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safety and training in spotlight at AIRSO conference

Motorcycle training, the MCIA’s accreditation scheme, and Kawasaki’s new in-house training scheme are among the topics at the annual conference of road safety officers next month. The day-long get-together of the Association of Industrial Road Safety Officers (AIRSO) convenes in Leicester on Wednesday 31 August. It will again be hosted by Karen Cole, director of safety and training for the Motorcycle Industry Association, and is open to bike dealers, training schools and anyone interested in motorcycle safety.

The day will start off with Sam Manicom who is back by popular demand. Sam is an author and publisher of motorcycle travel books and will be taking a look at the laws surrounding motorcycles worldwide. This is billed as a light-hearted but informative session, with some amazing photographs of the many places Manicom has visited.

Driver training standards manager and keen motorcyclist Gareth Morgan will be looking at the use of stingers to tackle motorcycle criminality. Historically the police have been reluctant to use stopping devices on motorcycles for safety reasons. In conjunction with the national police pursuits review working party, Morgan has looked at this issue and challenges the historic position.

Continuing with enforcement, Nick Croft, a senior adviser with Road safety Support, will present Points or Prison?.  Organisers says this will be a thought-provoking and interesting presentation on a topic that often divides opinion.

After a short break the conference turns to longer-term issues for rider safety. This section begins with Steve Kenward, the CEO of the Motorcycle Industry Association, updating delegates on the progress made over the past two years to deliver actions within the Motorcycle Safety and Transport Policy Framework (MSTP) which encourages more motorcycling to reduce casualties.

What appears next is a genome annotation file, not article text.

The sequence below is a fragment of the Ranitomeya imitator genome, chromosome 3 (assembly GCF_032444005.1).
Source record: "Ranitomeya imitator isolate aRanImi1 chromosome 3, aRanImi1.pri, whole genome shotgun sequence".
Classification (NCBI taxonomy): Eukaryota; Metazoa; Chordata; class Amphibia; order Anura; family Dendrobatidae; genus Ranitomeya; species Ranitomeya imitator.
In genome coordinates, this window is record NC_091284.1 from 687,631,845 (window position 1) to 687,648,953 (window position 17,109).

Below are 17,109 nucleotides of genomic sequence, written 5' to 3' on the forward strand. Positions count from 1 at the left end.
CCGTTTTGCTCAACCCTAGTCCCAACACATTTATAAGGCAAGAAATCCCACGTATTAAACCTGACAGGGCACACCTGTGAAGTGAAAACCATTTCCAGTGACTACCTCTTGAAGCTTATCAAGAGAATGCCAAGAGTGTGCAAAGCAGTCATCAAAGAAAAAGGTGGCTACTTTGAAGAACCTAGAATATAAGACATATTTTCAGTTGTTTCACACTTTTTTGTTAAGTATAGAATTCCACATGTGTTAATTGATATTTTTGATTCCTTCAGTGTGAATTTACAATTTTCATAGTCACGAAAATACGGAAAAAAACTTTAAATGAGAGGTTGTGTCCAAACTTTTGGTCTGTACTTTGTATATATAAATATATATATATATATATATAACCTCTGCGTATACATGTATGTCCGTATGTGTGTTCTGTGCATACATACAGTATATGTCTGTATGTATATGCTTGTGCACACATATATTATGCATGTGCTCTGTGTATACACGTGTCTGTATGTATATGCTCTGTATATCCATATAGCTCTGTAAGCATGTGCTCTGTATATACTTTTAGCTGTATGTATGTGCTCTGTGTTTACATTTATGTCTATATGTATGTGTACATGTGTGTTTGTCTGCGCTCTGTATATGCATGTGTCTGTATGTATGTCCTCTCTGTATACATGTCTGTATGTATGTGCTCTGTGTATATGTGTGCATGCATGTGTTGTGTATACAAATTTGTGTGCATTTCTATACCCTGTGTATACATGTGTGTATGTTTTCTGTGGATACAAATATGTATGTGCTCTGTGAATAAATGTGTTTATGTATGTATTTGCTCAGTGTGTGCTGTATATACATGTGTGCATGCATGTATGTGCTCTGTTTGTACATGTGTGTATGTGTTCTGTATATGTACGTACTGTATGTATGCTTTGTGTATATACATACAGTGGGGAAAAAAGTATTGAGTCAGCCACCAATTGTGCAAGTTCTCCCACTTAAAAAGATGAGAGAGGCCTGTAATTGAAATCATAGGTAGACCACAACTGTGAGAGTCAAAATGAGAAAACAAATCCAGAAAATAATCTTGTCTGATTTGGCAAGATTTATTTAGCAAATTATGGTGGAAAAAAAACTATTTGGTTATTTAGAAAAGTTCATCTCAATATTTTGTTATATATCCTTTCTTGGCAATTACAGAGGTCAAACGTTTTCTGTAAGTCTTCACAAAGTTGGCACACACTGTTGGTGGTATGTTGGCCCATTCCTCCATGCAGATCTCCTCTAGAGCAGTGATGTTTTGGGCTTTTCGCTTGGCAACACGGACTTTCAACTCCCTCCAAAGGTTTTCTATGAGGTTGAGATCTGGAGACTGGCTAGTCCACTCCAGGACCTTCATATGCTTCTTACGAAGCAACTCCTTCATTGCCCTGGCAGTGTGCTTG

This is followed by John Spencer, casualty reduction manager for Northamptonshire County Council. Northamptonshire have adopted MSTP and is the first council actively to encourage more people to use a motorcycle. Spencer will explain why, as well as updating delegates on progress so far.

The emphasis then moves to motorcycle training, and this section begins with Jenny Luckman – Motorcycle Safety Manager, Motorcycle Industry Association. She will discuss  progress made at the MCIA’s two-year-old accreditation scheme with a particular focus on customer feedback surveys, demonstrating why she believes continuous quality assurance is so important.

Howard Dale, general manager of Kawasaki Motors UK, follows, with a discussion on how motorcycle dealerships and ATBs can benefit from working together and how this partnership can benefit customers and improve safety. Dale will introduce the Kawasaki Rider Training scheme and explain why Kawasaki is investing in this new project.

After lunch, Chris Hardy, director of Motoairbag UK, will explain and demonstrate the technology behind airbag protectors and how they reduce injury, as well as discussing the thorny issue of VAT on protective clothing for motorcyclists. Next on the agenda is Mark Jaffe, chief examiner, Diamond – Driving Instructors Association – who will host a session on advanced riding and how this can be developed, especially in the corporate sector.

The day will close with a presentation from Mark Winn, head of motorcycling for the Driver and Vehicle Standards Agency. Winn is also back by popular demand following a very interesting presentation last year, and will make sure all delegates leave knowing what the DVSA has planned for trainers and motorcycle training in the future.

The AIRSO conference will be held at the Hinckley Island Hotel, Leicestershire, on Wednesday, 31 August. The cost for this day-long conference is £80 or £70 for AIRSO members. Contact Sandra Macdonald-Ames using [email protected]

AIRSO was formed in 1965 to provide support for individuals working in the area of road safety; particularly within industry and as a means by which the views among professional colleagues could be exchanged. Membership of AIRSO has since developed and is open to any person whose work is in any way connected with the promotion of road safety. It became a charity in 1966.

 

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